Jacinda Crawford, 23d Aerospace Medicine Squadron animal health assistant, left, checks the heart rate of ‘Troop’, March 6, 2018, at Moody Air Force Base, Ga.  The Veterinarian Clinic provides treatment and care for the Military Working Dogs stationed here while also providing the same care for personally owned animals. (U.S. Air Force photo by Airman Eugene Oliver)

Jacinda Crawford, 23d Aerospace Medicine Squadron animal health assistant, left, checks the heart rate of ‘Troop’, March 6, 2018, at Moody Air Force Base, Ga. The Veterinarian Clinic provides treatment and care for the Military Working Dogs stationed here while also providing the same care for personally owned animals. (U.S. Air Force photo by Airman Eugene Oliver)

U.S. Army Capt. Kaila Chung, public health activity at Fort Gordon veterinarian, drops solution onto a heartworm test, March 6, 2018, at Moody Air Force Base, Ga. The Veterinarian Clinic provides treatment and care for the Military Working Dogs stationed here while also providing the same care for personally owned animals. (U.S. Air Force photo by Airman Eugene Oliver)

U.S. Army Capt. Kaila Chung, public health activity at Fort Gordon veterinarian, drops solution onto a heartworm test, March 6, 2018, at Moody Air Force Base, Ga. The Veterinarian Clinic provides treatment and care for the Military Working Dogs stationed here while also providing the same care for personally owned animals. (U.S. Air Force photo by Airman Eugene Oliver)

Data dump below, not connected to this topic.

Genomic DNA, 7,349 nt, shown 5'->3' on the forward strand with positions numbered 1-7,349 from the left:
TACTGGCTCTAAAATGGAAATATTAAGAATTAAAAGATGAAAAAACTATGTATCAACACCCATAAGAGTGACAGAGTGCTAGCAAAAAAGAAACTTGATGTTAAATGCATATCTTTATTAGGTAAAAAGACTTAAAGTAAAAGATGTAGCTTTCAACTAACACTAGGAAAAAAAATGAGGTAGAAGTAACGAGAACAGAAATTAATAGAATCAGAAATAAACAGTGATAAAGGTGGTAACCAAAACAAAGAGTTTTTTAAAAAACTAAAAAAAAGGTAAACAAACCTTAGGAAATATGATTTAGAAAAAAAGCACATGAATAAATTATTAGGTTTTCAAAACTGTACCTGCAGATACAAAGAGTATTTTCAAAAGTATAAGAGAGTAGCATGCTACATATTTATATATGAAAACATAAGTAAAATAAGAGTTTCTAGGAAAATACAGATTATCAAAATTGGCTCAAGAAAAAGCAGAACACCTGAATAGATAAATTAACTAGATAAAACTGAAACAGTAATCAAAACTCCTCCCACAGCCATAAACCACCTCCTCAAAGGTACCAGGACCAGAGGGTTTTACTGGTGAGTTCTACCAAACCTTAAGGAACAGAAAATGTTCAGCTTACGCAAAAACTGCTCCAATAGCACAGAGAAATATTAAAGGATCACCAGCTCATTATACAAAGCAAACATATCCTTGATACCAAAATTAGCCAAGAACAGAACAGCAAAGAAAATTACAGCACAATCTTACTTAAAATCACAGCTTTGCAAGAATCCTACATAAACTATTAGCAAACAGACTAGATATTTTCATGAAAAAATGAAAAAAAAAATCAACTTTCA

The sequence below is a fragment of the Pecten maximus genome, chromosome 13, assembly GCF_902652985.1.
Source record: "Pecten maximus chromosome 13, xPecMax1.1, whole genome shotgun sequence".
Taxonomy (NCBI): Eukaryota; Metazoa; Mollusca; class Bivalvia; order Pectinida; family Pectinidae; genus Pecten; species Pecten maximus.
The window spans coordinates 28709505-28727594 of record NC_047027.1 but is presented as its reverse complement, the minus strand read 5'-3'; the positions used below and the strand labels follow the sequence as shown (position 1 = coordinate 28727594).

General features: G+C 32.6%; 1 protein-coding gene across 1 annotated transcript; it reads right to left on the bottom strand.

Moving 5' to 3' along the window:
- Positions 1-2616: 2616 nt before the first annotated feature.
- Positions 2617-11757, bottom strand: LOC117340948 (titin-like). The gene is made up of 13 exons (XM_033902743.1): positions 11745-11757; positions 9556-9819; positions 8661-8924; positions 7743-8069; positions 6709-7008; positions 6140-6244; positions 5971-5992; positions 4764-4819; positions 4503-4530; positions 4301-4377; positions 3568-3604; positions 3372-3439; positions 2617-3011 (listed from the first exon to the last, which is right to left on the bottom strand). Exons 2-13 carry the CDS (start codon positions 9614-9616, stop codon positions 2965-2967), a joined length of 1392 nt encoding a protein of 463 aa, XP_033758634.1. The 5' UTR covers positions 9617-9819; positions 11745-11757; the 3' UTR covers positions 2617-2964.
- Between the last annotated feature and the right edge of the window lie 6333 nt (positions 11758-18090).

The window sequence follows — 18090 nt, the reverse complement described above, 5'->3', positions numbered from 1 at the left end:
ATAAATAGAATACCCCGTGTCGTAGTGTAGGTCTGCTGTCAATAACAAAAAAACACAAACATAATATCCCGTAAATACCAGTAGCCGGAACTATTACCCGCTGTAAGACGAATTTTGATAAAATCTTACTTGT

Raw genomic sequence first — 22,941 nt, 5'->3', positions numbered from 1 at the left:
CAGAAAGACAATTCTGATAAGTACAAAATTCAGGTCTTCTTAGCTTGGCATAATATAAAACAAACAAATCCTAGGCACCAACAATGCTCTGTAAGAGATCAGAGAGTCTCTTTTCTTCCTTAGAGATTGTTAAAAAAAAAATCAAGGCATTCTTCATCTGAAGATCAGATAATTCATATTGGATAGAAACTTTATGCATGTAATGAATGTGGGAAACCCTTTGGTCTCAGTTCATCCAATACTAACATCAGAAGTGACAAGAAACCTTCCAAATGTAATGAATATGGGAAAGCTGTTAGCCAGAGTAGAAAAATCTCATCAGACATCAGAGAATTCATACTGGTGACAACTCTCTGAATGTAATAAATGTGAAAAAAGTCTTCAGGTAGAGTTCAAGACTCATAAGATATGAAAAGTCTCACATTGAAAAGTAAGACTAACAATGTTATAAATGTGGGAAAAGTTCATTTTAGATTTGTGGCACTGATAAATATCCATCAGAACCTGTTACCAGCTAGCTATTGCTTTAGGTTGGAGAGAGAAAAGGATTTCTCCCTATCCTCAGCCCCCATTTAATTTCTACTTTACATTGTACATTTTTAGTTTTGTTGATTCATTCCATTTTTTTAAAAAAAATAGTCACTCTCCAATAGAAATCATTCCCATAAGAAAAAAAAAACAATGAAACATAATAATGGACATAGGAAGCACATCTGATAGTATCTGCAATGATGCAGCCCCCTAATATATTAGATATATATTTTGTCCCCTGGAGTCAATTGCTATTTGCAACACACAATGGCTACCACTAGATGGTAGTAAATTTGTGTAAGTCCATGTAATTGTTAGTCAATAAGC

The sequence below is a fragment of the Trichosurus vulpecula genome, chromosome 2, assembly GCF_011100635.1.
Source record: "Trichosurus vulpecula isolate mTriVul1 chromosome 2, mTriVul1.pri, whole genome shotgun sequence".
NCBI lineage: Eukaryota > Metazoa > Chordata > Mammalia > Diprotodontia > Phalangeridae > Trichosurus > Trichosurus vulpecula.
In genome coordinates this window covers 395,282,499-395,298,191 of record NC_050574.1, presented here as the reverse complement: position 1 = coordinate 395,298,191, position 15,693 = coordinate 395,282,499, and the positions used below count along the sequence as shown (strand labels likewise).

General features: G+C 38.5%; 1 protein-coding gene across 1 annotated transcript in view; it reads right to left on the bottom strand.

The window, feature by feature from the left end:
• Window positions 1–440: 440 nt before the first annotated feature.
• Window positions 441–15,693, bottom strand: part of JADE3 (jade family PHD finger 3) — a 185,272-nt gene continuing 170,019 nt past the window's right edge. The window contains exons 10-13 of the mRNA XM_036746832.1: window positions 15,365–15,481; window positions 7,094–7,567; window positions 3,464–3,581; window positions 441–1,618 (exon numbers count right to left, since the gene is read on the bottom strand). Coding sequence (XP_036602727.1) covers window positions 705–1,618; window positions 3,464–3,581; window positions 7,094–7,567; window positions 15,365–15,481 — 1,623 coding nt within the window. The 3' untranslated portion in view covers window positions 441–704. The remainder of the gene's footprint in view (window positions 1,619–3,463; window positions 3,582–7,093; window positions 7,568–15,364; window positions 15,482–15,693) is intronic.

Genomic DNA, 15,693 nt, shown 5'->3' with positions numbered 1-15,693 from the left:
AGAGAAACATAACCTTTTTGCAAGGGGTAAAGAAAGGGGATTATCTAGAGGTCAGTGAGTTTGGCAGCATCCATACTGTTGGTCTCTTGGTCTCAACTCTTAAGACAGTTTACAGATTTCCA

U.S. Army Capt. Kaila Chung, public health activity at Fort Gordon veterinarian, examines ‘Kilo’, March 6, 2018, at Moody Air Force Base, Ga. The Veterinarian Clinic provides treatment and care for the Military Working Dogs stationed here while also providing the same care for personally owned animals. (U.S. Air Force photo by Airman Eugene Oliver)

U.S. Army Capt. Kaila Chung, public health activity at Fort Gordon veterinarian, examines ‘Kilo’, March 6, 2018, at Moody Air Force Base, Ga. The Veterinarian Clinic provides treatment and care for the Military Working Dogs stationed here while also providing the same care for personally owned animals. (U.S. Air Force photo by Airman Eugene Oliver)